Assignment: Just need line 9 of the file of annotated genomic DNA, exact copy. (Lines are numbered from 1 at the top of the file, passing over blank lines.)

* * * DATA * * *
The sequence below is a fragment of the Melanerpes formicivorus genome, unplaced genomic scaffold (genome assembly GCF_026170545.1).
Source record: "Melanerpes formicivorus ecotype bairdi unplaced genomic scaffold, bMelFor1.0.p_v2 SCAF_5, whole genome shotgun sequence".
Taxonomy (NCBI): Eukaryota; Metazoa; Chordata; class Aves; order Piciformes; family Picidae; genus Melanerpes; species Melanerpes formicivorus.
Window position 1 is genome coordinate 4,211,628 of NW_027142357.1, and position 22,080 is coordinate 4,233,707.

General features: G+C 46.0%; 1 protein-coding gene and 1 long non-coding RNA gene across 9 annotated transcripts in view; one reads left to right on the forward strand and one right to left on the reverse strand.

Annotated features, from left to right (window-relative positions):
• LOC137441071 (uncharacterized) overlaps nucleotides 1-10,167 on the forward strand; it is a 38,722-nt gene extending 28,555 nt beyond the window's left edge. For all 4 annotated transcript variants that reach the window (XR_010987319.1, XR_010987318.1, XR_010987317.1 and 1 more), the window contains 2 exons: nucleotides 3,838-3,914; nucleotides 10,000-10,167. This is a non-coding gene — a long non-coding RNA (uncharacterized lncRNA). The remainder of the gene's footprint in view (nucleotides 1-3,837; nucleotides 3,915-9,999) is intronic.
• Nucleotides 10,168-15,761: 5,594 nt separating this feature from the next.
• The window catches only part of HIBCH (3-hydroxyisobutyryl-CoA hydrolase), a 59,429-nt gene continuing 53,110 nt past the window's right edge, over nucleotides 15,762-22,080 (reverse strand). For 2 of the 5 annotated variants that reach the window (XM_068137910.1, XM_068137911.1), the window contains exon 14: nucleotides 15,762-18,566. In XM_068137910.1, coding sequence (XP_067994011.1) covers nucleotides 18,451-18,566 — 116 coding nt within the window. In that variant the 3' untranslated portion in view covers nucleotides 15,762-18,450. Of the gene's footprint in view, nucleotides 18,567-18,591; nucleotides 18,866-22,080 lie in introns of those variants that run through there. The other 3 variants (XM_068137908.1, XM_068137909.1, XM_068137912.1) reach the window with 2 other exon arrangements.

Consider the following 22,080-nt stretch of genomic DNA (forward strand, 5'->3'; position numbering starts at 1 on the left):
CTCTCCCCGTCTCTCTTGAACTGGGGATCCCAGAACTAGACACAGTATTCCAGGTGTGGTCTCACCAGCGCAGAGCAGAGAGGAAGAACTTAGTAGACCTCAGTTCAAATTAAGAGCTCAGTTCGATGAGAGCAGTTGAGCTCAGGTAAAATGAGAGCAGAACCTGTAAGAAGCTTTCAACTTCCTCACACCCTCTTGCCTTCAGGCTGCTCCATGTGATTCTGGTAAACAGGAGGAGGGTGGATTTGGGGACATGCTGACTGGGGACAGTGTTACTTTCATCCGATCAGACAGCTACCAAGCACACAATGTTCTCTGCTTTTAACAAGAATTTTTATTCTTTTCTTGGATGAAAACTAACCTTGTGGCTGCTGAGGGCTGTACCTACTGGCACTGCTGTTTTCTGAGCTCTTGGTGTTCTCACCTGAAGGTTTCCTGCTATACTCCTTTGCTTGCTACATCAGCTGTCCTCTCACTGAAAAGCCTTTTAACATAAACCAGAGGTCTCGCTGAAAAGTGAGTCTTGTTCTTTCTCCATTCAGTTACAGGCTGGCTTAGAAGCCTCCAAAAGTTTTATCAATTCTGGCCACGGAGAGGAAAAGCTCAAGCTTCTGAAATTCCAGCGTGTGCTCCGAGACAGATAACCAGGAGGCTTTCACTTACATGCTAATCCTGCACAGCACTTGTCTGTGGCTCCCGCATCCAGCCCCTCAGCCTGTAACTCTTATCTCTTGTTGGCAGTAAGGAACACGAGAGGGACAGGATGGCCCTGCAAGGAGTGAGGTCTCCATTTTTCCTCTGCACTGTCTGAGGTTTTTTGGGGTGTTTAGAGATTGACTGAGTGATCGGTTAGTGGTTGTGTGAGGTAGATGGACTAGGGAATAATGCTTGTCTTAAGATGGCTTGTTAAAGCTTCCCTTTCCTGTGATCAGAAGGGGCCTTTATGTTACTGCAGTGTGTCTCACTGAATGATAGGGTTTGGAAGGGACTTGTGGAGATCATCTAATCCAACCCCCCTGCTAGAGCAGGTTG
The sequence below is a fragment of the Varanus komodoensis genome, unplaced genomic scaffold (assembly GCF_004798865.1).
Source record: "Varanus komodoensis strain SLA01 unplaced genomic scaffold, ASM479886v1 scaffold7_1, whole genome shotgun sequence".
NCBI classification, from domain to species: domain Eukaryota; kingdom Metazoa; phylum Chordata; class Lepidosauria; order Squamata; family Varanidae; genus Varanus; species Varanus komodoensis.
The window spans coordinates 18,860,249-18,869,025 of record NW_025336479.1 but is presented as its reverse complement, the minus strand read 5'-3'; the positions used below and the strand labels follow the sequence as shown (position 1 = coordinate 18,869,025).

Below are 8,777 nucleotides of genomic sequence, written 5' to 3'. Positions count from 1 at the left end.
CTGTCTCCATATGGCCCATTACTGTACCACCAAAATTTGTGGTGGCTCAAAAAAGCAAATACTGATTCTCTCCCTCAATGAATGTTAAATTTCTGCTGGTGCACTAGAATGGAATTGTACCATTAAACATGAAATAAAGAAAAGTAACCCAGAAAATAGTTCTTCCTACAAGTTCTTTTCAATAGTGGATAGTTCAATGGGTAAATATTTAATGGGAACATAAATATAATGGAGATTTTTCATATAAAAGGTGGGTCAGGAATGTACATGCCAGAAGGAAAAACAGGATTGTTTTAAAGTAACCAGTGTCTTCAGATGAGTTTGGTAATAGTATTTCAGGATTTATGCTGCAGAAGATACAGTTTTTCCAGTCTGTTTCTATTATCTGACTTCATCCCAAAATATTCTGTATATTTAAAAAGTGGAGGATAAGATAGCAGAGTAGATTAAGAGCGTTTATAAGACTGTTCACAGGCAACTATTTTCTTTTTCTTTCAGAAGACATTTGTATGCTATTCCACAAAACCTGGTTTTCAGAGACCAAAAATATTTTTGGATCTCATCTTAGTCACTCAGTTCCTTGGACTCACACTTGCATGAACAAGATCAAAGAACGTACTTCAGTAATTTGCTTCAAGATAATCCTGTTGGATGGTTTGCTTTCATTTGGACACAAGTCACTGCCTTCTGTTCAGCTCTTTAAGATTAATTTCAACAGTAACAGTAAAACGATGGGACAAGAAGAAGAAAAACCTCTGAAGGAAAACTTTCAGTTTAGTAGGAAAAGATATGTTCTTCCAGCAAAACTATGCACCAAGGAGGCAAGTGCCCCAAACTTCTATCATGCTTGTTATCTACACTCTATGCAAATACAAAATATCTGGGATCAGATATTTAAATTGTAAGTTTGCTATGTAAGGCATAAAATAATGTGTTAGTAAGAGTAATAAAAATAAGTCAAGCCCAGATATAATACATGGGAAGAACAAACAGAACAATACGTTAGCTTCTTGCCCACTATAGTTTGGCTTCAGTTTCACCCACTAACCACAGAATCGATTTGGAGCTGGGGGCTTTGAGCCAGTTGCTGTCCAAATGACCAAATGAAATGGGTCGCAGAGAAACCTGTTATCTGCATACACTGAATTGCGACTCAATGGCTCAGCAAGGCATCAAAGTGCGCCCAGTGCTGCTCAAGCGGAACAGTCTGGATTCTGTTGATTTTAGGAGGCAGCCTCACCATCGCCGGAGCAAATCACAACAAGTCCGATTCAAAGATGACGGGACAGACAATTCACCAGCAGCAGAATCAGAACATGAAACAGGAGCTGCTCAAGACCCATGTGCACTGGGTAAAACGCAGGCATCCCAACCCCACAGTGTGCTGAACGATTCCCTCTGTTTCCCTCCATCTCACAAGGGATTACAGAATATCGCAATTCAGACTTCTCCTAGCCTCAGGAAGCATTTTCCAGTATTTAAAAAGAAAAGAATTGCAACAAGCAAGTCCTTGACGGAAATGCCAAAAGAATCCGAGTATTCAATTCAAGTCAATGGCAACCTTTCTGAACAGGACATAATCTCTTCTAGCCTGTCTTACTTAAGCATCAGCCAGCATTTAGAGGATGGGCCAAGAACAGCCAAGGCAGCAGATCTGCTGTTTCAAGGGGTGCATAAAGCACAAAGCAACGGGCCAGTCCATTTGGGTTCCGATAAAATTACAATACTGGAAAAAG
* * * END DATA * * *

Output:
• The window catches only part of HIBCH (3-hydroxyisobutyryl-CoA hydrolase), a 59,429-nt gene continuing 53,110 nt past the window's right edge, over nucleotides 15,762-22,080 (reverse strand). For 2 of the 5 annotated variants that reach the window (XM_068137910.1, XM_068137911.1), the window contains exon 14: nucleotides 15,762-18,566. In XM_068137910.1, coding sequence (XP_067994011.1) covers nucleotides 18,451-18,566 — 116 coding nt within the window. In that variant the 3' untranslated portion in view covers nucleotides 15,762-18,450. Of the gene's footprint in view, nucleotides 18,567-18,591; nucleotides 18,866-22,080 lie in introns of those variants that run through there. The other 3 variants (XM_068137908.1, XM_068137909.1, XM_068137912.1) reach the window with 2 other exon arrangements.